Monthly Archives: March 2008

Recycling Computer Equipment

recycling

Considering the majority of IT equipment is practically non biodegradable and can contain substances that are potentially harmful, there is scarce information available to local residents about how to go about effectively recycling their old computers.

I wasn’t particularly surprised to find no reference to such advice on the Torbay Council website.Unfortunately it seems that whilst both national and local government bang on about the importance of public awareness regarding the issues of recycling, they don’t tend to clarify exactly what we should actually be doing.Extending my search to council websites nationwide was just as fruitless, and as such it’s not surprising the public at large are slightly bewildered about the best way to dispose of their IT equipment.

Fortunately there are a number of methods one can use to dispose of their old equipment:

You could look to reuse the computer yourself and there are a few options Read the rest

Vista Service Pack I

vista-sp1

This week Microsoft made the eagerly awaiting Windows Vista Service Pack 1 available for general download.Service Packs are important milestones in the development of an Operating System as they bring together a collection of bug fixes, performance improvements, security updates and new product features.For many the release of the first service pack is the only time they will consider updating their Operating System, the idea being that all the potential teething problems are now ironed out.

At present the only way for existing Vista users to get the service pack is by downloading the 450mb file from the Microsoft website (www.microsoft.com) however it will be pushed on to users via the Windows Update utility sometime next month.New PC’s shipped with Vista should now come with the Service Pack already installed.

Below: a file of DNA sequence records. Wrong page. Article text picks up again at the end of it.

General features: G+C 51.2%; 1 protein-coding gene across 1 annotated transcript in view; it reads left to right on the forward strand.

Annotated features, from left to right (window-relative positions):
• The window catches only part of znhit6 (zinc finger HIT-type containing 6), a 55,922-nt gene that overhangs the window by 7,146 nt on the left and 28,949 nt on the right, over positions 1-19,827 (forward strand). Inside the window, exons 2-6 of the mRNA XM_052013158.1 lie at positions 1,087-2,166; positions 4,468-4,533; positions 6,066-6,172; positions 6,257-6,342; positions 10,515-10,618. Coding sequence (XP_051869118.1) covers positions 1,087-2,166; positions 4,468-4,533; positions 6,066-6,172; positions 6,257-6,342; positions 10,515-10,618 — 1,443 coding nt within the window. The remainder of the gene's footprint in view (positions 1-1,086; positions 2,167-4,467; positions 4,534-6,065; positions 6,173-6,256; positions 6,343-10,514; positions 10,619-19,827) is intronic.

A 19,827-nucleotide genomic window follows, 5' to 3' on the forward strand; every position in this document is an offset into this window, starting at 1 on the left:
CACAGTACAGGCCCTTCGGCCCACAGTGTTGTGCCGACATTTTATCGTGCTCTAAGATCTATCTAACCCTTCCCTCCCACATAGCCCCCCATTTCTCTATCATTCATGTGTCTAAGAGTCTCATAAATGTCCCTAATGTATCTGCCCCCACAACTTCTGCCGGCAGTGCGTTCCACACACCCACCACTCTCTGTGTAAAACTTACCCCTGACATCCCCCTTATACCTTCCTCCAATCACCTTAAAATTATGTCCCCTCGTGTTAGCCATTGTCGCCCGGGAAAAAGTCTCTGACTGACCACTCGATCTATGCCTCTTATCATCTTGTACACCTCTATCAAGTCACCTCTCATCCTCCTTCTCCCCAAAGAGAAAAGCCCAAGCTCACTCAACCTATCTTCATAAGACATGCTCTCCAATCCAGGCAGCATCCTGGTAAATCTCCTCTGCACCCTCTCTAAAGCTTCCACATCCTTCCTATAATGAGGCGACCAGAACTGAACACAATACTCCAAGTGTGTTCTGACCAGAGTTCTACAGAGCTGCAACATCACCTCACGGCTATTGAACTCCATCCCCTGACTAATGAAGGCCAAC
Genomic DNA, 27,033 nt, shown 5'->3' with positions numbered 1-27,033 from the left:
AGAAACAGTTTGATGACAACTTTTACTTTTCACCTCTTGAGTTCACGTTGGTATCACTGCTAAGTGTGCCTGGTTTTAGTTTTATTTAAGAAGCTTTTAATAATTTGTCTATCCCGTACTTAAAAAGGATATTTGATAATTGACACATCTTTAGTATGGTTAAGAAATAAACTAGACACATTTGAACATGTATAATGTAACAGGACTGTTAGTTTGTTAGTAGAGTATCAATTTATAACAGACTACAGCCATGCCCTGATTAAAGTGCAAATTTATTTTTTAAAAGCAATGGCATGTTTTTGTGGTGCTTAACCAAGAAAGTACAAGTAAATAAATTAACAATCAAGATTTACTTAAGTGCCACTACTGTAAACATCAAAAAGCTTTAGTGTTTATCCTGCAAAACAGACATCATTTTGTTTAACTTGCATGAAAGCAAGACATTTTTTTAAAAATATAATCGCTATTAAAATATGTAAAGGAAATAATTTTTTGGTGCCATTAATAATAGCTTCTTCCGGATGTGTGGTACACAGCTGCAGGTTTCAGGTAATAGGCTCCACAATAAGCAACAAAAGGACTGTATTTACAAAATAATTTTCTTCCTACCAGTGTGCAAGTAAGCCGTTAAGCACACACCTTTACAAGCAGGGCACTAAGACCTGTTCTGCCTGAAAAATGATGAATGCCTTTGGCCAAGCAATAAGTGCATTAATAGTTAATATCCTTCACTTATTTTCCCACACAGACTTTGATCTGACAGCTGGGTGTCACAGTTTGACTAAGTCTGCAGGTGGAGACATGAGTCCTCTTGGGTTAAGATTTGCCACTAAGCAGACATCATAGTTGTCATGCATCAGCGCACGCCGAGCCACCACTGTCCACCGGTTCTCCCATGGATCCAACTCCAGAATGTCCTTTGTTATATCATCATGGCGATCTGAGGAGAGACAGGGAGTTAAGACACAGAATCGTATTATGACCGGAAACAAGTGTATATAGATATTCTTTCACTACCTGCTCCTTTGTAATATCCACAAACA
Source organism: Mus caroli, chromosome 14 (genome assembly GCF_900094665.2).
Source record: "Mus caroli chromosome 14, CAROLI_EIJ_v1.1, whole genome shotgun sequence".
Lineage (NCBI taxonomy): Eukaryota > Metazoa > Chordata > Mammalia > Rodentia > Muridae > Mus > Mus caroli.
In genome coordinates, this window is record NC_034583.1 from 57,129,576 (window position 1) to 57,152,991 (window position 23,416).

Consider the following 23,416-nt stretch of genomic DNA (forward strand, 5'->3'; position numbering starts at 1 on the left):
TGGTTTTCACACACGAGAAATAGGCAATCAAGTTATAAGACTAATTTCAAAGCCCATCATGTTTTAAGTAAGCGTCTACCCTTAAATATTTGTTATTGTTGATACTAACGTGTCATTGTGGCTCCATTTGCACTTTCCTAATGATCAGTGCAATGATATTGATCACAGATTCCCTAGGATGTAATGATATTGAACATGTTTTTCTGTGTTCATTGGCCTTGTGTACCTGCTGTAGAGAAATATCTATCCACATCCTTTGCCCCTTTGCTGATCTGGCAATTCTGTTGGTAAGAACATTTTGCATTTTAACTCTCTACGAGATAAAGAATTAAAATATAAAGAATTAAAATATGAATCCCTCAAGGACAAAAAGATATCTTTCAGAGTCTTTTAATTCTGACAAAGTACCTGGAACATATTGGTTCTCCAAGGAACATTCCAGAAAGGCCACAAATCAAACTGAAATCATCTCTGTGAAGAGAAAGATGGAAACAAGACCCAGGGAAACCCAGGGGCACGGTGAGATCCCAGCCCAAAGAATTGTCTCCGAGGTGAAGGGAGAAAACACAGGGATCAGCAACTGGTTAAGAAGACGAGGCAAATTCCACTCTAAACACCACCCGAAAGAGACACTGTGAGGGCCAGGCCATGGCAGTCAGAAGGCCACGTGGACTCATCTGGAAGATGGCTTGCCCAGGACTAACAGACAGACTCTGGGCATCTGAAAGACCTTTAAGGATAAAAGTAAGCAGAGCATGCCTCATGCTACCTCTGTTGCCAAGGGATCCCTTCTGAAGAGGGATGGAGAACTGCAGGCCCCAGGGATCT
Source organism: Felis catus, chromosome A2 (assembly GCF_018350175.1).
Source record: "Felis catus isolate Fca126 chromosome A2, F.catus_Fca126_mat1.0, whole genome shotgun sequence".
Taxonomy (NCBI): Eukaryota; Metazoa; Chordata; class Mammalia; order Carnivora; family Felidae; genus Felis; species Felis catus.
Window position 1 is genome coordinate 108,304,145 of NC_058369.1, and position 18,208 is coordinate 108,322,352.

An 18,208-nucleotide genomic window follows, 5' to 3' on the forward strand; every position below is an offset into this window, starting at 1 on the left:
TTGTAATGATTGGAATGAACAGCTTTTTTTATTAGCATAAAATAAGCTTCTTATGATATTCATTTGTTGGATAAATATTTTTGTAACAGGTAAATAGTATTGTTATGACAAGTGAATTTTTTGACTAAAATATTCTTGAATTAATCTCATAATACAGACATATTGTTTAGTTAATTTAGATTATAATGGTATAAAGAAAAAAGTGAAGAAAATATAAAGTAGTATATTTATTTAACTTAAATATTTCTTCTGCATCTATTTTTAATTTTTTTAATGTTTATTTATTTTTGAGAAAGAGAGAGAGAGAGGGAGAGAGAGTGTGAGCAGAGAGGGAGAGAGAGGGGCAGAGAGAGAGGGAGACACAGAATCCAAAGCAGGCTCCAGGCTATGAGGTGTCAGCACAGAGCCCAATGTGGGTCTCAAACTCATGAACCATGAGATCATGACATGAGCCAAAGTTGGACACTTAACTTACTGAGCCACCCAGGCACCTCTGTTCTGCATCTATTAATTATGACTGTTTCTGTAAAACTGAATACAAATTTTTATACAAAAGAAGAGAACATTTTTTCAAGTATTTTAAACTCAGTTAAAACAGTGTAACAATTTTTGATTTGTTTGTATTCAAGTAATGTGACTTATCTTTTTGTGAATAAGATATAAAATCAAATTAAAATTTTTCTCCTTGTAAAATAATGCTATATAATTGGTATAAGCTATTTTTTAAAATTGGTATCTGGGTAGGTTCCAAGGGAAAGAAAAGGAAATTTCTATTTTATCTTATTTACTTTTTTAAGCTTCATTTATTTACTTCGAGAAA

In terms of new features, there’s not all that much to get excited about; as you’d imagine most Read the rest

Project Gutenberg

project-gutenberg

I was recently introduced to the website Project Gutenberg (www.projectgutenburg.org) which rather impressively holds the title for being the oldest digital library.Started by a gentleman called Michael Hart back in 1971, the website is a volunteer effort which is designed to archive and distribute cultural works which have fallen in to the public domain. The venture began when Michael was given an account with $100,000,000 worth of computer time by the operators of a mainframe at the medical research lab at the University of Illinois.This gift was a chance occurrence which can be attributed to his good friendship with two of the four men operating the machine, along with being simply in the right place at the right time.

Unsure what to do with this free time, he announced that the best way he could use this gift would be to begin archiving material stored in hard copy Read the rest

CD and DVD Printing

cd_dvd_printer_canon

Last week we looked at the different technologies available when recording data on to removable media such as a writable DVD and I briefly touched on the subject of printing on to the top surface of the disc.Whilst many use a simple glass marker pen, there are of course several other options available should you want give your discs a more professional looking finish.

Disc Labels

Possibly the simplest option, the label route involves literally printing on to an A4 sheet which has two disc shaped labels pre-cut in to it.Once complete you literally peel off the label and apply it to your finished disc.

Unfortunately this technique suffers a number of drawbacks; it looks unprofessional, it is tricky to apply the label to the disc, and unless positioned perfectly the label can physically unbalance the disc, resulting in read errors when spun inside the drive.The only real advantage is Read the rest

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